Sunday, May 27, 2018
Editorials

Editorial: Don't limit competition in solar energy market

Consumers, the environment and global security all benefit from competition in the solar energy market. But a case before federal trade commissioners could crimp the solar market, worsen America's trade and security ties, drive up costs and drive down innovation in the clean-energy sector. It also could cost tens of thousands of U.S. jobs. The U.S. International Trade Commission should put fair competition and the broader interests of consumers ahead of the grievances of two domestic solar manufacturers.

Suniva, a Georgia-based firm that originated the complaint, and SolarWorld Americas are seeking broad relief from the U.S. government for what they claim is a flood of global imports of solar cells and panels that is causing the "near destruction" of the U.S. industry. Despite anti-dumping measures against China and Taiwan, the petition maintains, China and others are still overproducing solar components and avoiding penalties by moving operations to third countries such as India, Vietnam and Malaysia, thereby sapping the price for American-made products.

The commission is treating much of the documentation in support of the petitioner's case as proprietary. But Suniva said the amount and value of imports rose more than 50 percent between 2012 and 2016. And last year, domestic production of solar panels fell 11 percent while production of solar cells fell 38 percent. The petition seeks a tariff on solar cells and a floor price for solar modules for four years. It also requests other measures, including new negotiations by the U.S. government to address the global glut in supply and the "proper functioning" of the solar markets.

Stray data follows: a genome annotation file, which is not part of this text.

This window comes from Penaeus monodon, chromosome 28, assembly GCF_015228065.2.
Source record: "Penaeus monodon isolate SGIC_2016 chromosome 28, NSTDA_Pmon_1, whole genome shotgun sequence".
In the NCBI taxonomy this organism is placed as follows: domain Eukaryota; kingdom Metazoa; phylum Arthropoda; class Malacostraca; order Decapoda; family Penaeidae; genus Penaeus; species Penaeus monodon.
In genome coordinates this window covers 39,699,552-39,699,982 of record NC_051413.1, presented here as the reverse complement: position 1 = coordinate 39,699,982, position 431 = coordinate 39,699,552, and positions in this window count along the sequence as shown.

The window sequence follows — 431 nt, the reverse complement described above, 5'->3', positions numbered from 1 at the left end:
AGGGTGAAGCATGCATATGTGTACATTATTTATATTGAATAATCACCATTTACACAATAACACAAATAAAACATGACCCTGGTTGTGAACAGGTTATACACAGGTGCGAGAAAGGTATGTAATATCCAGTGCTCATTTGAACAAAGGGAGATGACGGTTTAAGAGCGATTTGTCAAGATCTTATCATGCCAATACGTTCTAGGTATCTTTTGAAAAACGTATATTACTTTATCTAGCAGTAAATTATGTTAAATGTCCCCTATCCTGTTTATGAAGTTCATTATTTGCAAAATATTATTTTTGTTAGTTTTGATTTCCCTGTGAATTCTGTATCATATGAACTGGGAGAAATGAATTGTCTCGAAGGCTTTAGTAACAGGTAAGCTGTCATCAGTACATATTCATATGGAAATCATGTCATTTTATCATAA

Tariffs and price guarantees are, on their face, inconsistent with the "proper functioning" of competitive markets. There are many subsets of the economy where U.S. manufacturers are not competitive globally for all sorts of reasons, many of them self-inflicted. Opponents say the petitioners have only themselves to blame for failing to adapt more successfully to an evolving market, and they warn that any tariff or price guarantees would damage the solar industry more broadly by increasing the price for solar and softening demand. The Solar Energy Industries Association, which opposes the petition, said the tariffs could double the price of solar panels in the U.S. and cost 88,000 jobs in the industry, including 3,700 in Florida, as the panels become more expensive to distribute and install.

The commission, which heard the case last week, is expected to rule on the matter later this year. Any recommendation for penalties would be decided by President Donald Trump, whose hard line on trade and China would seem to promise a sympathetic ear. But this finding must be based on merit and not politics. Lower prices for solar parts have helped invigorate an emerging industry that promises cleaner air and energy, jobs and technological innovation. As the Sunshine State, Florida stands particularly to gain from lower consumer energy costs, greater entrepreneurial investment and the diversification of the energy grid. The commission needs to see the distinction between fair trade and protectionism and be willing to focus on the broad public interest in opening the solar market.

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